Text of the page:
Selling your Photos as Wallpaper

Photography: Vlad Gerasimov (

Wouldn’t it be great to shoot a picture that you love, have thousands of people pay to own a copy and know that they’re going to see it, appreciate it and enjoy it several times a day… before coming back to pick up another one?

That’s not likely to happen through gallery representation, and even regular stock buyers are unlikely to give an image a second thought once it’s served its purpose. Turn your photo into a desktop wallpaper however, and you can be sure that it’s going to be unmissable. Create the sort of payment plan that lets buyers build a collection of your artwork and you can be sure that your creations will continue to be appreciated, even as they’re covered in icons and windows.

Wallpapers Bring More Joy, More Money

That’s not going to be easy. Toss “free wallpaper” into Google and you’ll be shown more than 31 million results, including plenty of sites offering tens of thousands of images for nothing. But when so much is free, quality is valuable and stands out. For image-makers with talent who can build a following prepared to pay for their work, that creates an opportunity.

Vlad Gerasimov, for example, is a Siberian designer and amateur photographer who offers wallpapers through his website He began his career while a student, creating interface designs for his brother’s software company – a job that forced him to get to grips with Photoshop. After nine years, he says he’s still learning how to use the graphics program, but in that time he’s also managed to migrate from graphic design to focus almost exclusively on wallpapers, work that he says brings him both more joy and more money.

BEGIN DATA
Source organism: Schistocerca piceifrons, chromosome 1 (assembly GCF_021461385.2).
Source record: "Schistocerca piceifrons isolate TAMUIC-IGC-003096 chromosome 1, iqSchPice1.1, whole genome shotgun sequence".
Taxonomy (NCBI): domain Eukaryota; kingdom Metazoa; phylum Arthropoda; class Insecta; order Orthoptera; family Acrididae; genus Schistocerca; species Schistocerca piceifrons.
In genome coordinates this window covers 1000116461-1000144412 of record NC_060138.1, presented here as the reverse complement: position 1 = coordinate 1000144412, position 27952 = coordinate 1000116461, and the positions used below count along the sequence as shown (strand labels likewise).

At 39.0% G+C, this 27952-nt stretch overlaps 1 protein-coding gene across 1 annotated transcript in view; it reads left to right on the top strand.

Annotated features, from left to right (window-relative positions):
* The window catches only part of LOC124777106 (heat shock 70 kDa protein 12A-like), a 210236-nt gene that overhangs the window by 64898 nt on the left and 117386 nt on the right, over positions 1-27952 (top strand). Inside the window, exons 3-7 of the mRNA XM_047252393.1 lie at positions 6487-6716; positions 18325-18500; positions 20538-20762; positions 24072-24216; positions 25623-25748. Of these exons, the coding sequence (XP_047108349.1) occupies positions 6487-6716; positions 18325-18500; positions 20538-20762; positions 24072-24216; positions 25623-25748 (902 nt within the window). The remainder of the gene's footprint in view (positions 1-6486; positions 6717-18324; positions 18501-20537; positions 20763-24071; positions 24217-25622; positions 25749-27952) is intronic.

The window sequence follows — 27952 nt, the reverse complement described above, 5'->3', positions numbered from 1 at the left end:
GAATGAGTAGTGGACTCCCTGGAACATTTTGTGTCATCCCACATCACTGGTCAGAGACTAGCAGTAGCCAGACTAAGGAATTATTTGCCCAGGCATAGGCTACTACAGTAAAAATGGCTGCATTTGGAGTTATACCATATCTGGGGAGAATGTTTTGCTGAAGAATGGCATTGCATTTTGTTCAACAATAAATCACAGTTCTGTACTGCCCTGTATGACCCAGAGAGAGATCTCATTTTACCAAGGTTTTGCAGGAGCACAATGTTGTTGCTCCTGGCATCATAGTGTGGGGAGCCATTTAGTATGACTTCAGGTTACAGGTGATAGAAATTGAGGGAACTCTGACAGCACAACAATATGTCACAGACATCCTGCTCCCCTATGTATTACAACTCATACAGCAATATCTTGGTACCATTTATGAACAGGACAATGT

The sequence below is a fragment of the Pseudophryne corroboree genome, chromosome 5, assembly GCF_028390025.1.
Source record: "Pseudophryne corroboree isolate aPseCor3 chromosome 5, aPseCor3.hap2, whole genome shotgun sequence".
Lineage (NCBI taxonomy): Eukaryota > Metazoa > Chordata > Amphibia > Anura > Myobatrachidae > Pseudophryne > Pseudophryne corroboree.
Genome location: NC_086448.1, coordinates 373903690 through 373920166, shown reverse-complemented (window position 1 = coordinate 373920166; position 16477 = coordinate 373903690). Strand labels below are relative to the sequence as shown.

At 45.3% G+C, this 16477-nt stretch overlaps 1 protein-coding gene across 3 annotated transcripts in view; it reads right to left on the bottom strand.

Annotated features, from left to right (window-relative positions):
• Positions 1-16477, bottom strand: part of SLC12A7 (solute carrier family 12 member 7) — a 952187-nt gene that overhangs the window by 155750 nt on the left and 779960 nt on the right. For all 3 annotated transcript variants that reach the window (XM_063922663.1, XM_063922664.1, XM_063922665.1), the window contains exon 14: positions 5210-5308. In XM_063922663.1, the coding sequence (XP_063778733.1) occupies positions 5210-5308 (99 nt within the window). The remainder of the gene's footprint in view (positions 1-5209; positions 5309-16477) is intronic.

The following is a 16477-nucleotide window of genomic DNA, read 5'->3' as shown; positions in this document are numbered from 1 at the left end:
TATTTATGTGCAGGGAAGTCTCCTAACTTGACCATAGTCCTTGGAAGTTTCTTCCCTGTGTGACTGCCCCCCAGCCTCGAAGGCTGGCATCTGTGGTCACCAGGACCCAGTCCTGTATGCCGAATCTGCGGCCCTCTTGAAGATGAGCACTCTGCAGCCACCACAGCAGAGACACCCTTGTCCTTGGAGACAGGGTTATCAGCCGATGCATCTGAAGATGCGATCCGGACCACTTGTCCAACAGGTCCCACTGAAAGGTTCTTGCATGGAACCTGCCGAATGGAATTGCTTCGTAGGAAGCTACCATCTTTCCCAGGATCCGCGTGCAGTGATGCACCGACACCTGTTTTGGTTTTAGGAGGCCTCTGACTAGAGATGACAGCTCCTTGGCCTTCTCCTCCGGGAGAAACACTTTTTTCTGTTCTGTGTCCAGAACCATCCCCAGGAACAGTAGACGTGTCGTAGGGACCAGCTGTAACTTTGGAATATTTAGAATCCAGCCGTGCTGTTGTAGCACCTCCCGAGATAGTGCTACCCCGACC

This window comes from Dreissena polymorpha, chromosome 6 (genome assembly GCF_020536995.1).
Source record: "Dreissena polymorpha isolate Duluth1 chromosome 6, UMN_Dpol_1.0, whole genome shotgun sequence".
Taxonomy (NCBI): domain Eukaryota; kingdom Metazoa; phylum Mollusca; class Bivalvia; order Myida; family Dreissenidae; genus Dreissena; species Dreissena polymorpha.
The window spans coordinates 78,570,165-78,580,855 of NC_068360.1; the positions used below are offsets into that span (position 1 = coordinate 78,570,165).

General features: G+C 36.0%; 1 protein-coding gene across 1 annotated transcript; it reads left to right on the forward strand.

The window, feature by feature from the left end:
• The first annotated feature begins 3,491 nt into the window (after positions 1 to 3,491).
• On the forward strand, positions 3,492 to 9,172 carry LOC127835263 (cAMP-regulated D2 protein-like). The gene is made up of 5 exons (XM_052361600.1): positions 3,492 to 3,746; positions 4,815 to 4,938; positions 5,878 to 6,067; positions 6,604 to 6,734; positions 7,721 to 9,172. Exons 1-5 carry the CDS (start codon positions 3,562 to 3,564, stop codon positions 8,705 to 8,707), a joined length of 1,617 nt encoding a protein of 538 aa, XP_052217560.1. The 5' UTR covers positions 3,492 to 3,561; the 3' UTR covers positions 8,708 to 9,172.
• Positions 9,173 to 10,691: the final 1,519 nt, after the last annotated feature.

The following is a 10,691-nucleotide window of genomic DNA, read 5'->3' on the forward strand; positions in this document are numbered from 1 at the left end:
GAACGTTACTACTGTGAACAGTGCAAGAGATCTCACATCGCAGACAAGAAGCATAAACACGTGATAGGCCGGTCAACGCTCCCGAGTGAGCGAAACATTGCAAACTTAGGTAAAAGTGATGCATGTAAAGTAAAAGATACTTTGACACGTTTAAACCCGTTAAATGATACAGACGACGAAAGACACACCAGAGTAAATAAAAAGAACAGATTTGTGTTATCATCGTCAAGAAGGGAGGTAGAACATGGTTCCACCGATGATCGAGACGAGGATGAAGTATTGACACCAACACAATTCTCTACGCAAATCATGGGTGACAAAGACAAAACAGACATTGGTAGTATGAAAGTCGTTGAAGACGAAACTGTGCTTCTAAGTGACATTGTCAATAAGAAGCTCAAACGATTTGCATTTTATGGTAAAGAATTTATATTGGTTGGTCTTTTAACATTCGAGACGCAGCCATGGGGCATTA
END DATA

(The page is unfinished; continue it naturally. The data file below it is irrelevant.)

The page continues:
Vlad’s original designs were naïve, childlike images created entirely on Photoshop. Although they’re offered for sale as posters and even t-shirts on sites like Zazzle, more than 90 percent of his sales come from his website — a sales channel he’s never invested a penny in advertising, relying instead on links and a javascript program that lets online publishers show his latest wallpaper on their sites for free.

Recently however Vlad has started a new project that swaps the sketching for photography and which provides a lesson for any photographer interested in selling their images as computer decorations. Drawing on camera skills that he describes as “advanced amateur,” Vlad is recording the old houses of his home town before they disappear completely, and offering the images from his website as desktop wallpapers.

“The city I live in, Irkutsk, has a lot of wooden houses more than 100 years old,” he explained to us. “I could see how they degrade over the years, because the city does not have enough money (or will) to keep them all in good  shape. I wanted to take photos of them before they become history. The idea is quite simple – to show the ‘sad’ beauty of old wooden architecture.”

Dark is Good